Fiordland National Park is one of New Zealand's most bewitching landscapes boasting New Zealand's two largest lakes, highest rainfall and some of the world's rarest birds. Besides the extreme rain, sandflies are a problem for visitors. Situated on the south-western coast of the South Island, New Zealand's largest national park was established in 1952 and designated a World Heritage Site in 1986. It consists of 12,116 sq km (4,678 sq miles) of subtropical woodland, beech forests, and alpine landscape on and around a number of fiords, headlands, lakes and mountains. Access from the sea (sometimes rough) is obtained via the stunning fiords, the most popular of which are Milford Sound, Doubtful Sound and Dusky Fiord. Its natural features also include Sutherland Falls, 580 m (1,904 ft) high, and numerous other waterfalls and cascades, as well as limestone caves, containing glow-worms, which were discovered near Lake Te Anau in 1948. The park is noted for such native birds as the brown kiwi; the kea, the only alpine species of parrot; and the notornis or takahe, a swamp dwelling flightless rail now unique to the Fiordland, which was believed to be extinct until its rediscovery.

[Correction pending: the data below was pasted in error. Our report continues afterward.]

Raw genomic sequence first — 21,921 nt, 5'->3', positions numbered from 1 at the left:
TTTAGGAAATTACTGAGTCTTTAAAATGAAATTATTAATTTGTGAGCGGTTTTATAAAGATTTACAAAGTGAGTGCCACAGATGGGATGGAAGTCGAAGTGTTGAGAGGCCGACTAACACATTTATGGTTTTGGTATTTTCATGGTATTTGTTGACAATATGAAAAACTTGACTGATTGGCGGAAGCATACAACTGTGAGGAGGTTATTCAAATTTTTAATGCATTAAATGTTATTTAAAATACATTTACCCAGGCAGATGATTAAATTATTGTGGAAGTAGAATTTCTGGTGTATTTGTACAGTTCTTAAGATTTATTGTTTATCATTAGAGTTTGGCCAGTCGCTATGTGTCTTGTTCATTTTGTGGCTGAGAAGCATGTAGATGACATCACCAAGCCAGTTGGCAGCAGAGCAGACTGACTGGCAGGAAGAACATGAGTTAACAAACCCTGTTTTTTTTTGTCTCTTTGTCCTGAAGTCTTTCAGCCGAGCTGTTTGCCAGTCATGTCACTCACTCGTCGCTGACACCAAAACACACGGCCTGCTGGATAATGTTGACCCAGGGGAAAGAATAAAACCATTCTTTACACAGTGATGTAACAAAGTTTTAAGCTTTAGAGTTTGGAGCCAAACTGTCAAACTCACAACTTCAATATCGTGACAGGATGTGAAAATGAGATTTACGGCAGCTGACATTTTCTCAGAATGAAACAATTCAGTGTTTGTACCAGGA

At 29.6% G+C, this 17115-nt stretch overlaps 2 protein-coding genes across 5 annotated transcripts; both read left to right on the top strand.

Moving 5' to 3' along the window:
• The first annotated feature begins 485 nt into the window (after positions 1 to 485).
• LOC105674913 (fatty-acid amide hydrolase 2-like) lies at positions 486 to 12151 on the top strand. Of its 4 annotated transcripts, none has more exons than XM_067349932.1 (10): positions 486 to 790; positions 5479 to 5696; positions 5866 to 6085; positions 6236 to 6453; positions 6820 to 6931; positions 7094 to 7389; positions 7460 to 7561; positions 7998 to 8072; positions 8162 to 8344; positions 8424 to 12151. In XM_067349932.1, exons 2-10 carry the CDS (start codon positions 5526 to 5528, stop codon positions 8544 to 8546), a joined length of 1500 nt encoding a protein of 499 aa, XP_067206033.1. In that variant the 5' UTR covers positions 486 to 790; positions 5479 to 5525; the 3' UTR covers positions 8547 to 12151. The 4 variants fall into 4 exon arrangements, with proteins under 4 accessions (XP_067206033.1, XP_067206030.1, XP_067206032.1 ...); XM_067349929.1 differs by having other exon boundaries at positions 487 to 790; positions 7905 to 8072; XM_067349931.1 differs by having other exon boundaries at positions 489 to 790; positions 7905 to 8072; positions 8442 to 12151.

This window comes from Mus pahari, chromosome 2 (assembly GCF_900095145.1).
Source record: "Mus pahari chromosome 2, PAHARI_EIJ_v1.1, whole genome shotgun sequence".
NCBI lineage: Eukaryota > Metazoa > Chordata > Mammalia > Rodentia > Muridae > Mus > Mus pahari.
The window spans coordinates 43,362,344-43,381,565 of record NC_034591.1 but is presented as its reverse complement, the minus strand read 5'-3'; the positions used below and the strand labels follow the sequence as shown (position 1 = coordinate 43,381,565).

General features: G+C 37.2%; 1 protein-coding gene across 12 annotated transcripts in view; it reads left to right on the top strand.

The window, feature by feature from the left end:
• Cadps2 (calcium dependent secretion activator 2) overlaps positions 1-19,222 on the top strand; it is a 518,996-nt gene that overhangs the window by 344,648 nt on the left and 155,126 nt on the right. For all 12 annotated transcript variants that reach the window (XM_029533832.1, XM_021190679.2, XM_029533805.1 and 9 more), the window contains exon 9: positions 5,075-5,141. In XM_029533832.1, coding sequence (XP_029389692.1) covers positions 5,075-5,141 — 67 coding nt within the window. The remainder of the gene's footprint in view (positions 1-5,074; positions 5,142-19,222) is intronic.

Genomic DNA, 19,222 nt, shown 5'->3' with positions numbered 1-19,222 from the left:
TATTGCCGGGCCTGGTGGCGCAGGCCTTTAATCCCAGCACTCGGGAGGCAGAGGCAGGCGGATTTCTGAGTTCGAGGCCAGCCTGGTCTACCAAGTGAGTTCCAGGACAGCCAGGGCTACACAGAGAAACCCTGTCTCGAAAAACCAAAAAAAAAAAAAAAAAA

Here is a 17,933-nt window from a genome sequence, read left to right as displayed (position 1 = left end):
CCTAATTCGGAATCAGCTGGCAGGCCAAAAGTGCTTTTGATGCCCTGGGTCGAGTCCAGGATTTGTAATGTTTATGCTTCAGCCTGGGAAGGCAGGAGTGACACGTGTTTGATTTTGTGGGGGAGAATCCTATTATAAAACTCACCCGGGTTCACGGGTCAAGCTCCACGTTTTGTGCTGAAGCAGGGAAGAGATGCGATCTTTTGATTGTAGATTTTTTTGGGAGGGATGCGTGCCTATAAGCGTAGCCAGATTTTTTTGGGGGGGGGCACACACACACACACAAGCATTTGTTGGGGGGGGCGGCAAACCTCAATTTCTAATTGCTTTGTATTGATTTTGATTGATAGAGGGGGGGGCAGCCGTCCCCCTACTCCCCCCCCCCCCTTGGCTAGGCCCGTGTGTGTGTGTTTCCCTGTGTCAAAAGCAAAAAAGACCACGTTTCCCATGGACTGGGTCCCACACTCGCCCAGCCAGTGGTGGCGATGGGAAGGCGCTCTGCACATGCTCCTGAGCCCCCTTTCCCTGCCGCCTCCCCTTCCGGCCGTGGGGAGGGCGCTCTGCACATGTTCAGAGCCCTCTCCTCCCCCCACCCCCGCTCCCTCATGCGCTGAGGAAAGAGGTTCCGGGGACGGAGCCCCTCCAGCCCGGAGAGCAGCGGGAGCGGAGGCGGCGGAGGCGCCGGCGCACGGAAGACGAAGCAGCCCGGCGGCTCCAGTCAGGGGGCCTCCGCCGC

The town of Te Anau sits on the southern shore of Lake Te Anau and serves as the base for the Milford and Kepler Tracks and is a way station on the road to Milford Sound through the Homer Tunnel. Manapouri lake lies 20km south of Te Anau and gives access to the southern fiords.
Explored by Captain Cook in 1770, almost every island, point, and bay bears Cook's mark, whether in place names, or in the remains of tree stumps which show where he built an observatory from which his remarkably accurate surveys were obtained. In 1888, the discovery of Mackinnon Pass offered the first overland route to Milford Sound. The Milford Track (as it's known today) is the most renowned alpine trekking route in the world.
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